Cables and Connectors

Comes with two flat, straight sets of cables.

Each has one plug, which splits into two female mini-XLR plugs to attach to the sockets on each earpiece. The cables remind me of Stax' cables, but narrower.

Each cable is 2.5 meters (8 feet) long.

Each ends with two female 4-pin mini-XLRs to attach to the earpieces.

One (part number ADZ6SE) has a ¼" plug for most uses.

The other (part number ADZ6B4) has a 4-pin XLR plug for balanced use.

The cables are built with what appear to be hand-soldered professional studio-quality plugs and connectors, not molded-on plastic like from Ultrasone and Beyer.

The LCD-X also comes with an excellent Audeze-branded ¼" to 3.5mm adapter cable, which appears to be a rebranded Grado Mini Adapter Cable.

 

Magnetics

High-grade Neodymium magnets.

Proprietary self-closing magnetic design.

The magnetic structure is claimed to be acoustically transparent (just like grill cloth).

 

Diaphragm

2.5mm peak-to-peak diaphragm excursion.

39.8 cm2 (6.17 square inch) active diaphragm area.

 

Frequency Response

5 Hz ~ 20 kHz, unqualified.

"Usable high-frequency extension:" 50 kHz.

Driver pairs are matched to within ±½ dB.

 

Sensitivity

95 dB at 1 mW.

My math tells me that 141 mV makes 1 mW into 20 Ω, so 1 V input ought to return 112.0 dB SPL.

Driver pairs are matched to within ±½ dB.

 

Impedance

Rated 20 Ω, purely resistive.

 

THD

< 1%, no level or frequency specified.

 

Recommended Amplifier Power

1 to 4 watts into 20 Ω.

I calculate 1 to 4 W into 20 Ω is 4.5 to 8.9 volts. 4.5 to 8.9 volts into 8 Ω is 2.5 to 10 W, meaning you can pair these with a loudspeaker power amplifier rated at about 2.5 to 10 W into 8 Ω — but why? If you're going through that effort, get the 45 Ω LCD-3 or use Stax.

The whole point of the LCD-X is to be used with portable devices.

 

Power Handling

15 watts for 200 mS.

I calculate 15 W into 20 Ω is 17.3 volts. 17.3 V into 8 Ω is 37 W, meaning you can hit these with the full output that a loudspeaker power amplifier rated at about 37 W into 8 Ω can belt out for 1/5 of a second at a time.

 

Maximum Output

> 130 dB SPL at 15 W input.

 

Weight

21.575 oz./611.6g, measured without cord, in solid black anodized aluminium.

Rated at 600 g (21.2 oz).

 

Performance         top

Intro   Specs   Performance   Usage   Compared   Recommendations   More

 

Sound

The LCD-X have a back-of-hall sound. In other words, they are warm and smooth, not crisp and detailed. Personally I'm usually on stage or sitting in the first few rows, so I prefer a brighter sound than the LCD-X, but if you usually prefer sitting in the back of the hall, you'll love these Audeze. It is not bright or etched as are most traditional headphones, with their midrange and low treble peaks and resonances.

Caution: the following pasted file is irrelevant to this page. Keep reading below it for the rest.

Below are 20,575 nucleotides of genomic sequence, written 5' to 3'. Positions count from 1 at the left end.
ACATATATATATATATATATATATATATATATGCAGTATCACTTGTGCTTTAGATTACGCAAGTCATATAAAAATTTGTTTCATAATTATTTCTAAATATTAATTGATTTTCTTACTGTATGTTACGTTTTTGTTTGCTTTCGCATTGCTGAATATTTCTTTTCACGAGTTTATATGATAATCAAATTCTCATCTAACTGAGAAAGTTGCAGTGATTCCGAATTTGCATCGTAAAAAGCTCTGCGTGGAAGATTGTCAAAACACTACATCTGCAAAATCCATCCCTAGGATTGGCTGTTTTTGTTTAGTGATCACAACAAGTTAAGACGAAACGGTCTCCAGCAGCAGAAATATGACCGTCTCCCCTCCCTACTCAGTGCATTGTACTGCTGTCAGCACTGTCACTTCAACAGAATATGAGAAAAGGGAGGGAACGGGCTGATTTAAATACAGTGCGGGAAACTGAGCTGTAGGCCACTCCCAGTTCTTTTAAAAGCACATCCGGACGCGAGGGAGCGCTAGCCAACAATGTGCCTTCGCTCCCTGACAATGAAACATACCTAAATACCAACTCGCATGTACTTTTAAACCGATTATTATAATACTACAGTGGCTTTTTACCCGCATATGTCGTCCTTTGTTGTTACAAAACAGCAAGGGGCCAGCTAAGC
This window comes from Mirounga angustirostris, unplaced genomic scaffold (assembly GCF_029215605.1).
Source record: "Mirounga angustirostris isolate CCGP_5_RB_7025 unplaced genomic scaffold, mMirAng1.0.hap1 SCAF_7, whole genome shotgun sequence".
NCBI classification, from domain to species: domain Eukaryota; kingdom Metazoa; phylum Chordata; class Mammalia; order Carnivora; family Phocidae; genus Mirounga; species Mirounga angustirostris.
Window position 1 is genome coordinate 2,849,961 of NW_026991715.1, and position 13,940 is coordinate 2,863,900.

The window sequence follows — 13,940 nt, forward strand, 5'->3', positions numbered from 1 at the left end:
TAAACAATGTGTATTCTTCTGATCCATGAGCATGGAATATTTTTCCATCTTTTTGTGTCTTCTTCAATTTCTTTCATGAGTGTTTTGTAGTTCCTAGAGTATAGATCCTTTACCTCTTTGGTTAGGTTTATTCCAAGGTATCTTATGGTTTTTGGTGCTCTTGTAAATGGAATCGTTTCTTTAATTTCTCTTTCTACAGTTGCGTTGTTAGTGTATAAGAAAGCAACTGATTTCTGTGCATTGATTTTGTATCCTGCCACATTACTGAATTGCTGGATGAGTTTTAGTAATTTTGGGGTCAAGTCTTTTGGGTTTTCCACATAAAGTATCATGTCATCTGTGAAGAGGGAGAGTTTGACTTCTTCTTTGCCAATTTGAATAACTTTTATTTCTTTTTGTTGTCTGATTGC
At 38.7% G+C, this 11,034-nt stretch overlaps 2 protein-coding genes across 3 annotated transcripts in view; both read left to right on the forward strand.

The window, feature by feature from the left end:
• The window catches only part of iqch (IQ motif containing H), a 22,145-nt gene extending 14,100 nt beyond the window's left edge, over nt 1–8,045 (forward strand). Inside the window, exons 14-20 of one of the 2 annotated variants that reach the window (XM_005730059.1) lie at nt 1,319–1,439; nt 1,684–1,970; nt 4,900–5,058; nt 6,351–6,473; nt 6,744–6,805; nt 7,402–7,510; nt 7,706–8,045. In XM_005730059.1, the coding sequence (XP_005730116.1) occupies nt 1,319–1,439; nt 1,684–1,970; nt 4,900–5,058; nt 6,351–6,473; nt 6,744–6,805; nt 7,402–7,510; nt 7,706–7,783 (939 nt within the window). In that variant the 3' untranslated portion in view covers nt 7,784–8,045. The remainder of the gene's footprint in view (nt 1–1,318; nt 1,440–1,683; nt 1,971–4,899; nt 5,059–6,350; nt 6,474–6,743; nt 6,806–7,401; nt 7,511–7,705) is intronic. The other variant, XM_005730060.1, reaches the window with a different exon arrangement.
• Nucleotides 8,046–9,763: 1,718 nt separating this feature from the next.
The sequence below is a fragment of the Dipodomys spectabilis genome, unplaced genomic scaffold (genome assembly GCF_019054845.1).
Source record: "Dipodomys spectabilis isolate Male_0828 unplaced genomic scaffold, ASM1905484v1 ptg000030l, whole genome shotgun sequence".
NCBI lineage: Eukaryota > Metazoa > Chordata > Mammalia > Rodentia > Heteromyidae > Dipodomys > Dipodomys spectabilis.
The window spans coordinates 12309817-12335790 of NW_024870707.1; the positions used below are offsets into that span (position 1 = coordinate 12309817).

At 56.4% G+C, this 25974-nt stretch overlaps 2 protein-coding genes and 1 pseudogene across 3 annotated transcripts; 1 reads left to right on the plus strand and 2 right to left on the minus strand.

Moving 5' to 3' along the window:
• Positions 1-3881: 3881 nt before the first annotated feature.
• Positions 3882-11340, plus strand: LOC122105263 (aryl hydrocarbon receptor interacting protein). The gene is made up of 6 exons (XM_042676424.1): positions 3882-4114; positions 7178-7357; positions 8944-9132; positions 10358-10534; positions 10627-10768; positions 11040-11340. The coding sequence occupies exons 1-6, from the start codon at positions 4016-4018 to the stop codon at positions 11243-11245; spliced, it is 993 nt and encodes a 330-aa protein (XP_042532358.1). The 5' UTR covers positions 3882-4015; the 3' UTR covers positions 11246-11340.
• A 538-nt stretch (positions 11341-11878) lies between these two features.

Nothing is boosted or hyped in the LCD-X. If you prefer jacked bass, tweaked treble or squawky midrange, you won't be impressed by the LCD-X. Personally, I find these too dull and reserved for my taste.

The LCD-X err pleasantly on the side of distance. If you prefer brighter, closer and clearer, an ordinary set of headphones like the Sony MDR-7506 are better for professional monitoring where you want to hear what's wrong while you're still producing the music and have a chance to fix it. These LCD-X are for enjoying what's right in a recording after it's done — not for hearing what's wrong while you still can fix it.

The LCD-X always sound nice, soft and warm. Compared to most ordinary headphones, they sound electrostatic-like — until you compare them to real electrostatic headphones.

There is little variation in sound with changes in position on my head.

Unlike with electrostatic headphones or the LCD-3, the sound doesn't change much if you hold your hands over the outside of the headphones! Sound comes out of the back of the headphones, and if it bounces back it can interfere with the direct sound.

 

Bass

The LCD-X have completely natural bass. It's not boosted or bumped-up as in many ordinary headphones. Headphones that boost the deep bass like the Audio-Technica ATH-M50, Velodyne vPulse or Sony MDR-V6 will have more entertaining, but less accurate, bass.

The bass of the LCD-X is never boomy or boosted, but it's not as much fun as headphones like the Edition 8 which do boost it.

Even plugged into my iPhone 5S, the LCD-X can just about deafen me at 10 Hz with no audible distortion or distress — something no conventional dynamic headphone can do. The LCD-X' bass response is smooth and solid to well below 10 cycles.

 

Sensitivity

Here's another very good thing: the LCD-X have plenty of sensitivity to be enjoyed plugged directly into an iPod, iPad or iPhone. All you need is the included 3.5mm adapter.

While most headphones only need an iPad level control set to 1/2 for movie sound, I usually have it around 3/4 on my iPad with the LCD-X. I never need more gain than I have, so all is good.

With movies on an iPad, the sound is big and natural. There's no deep-bass boost, but no Altec A7-style presence boost either.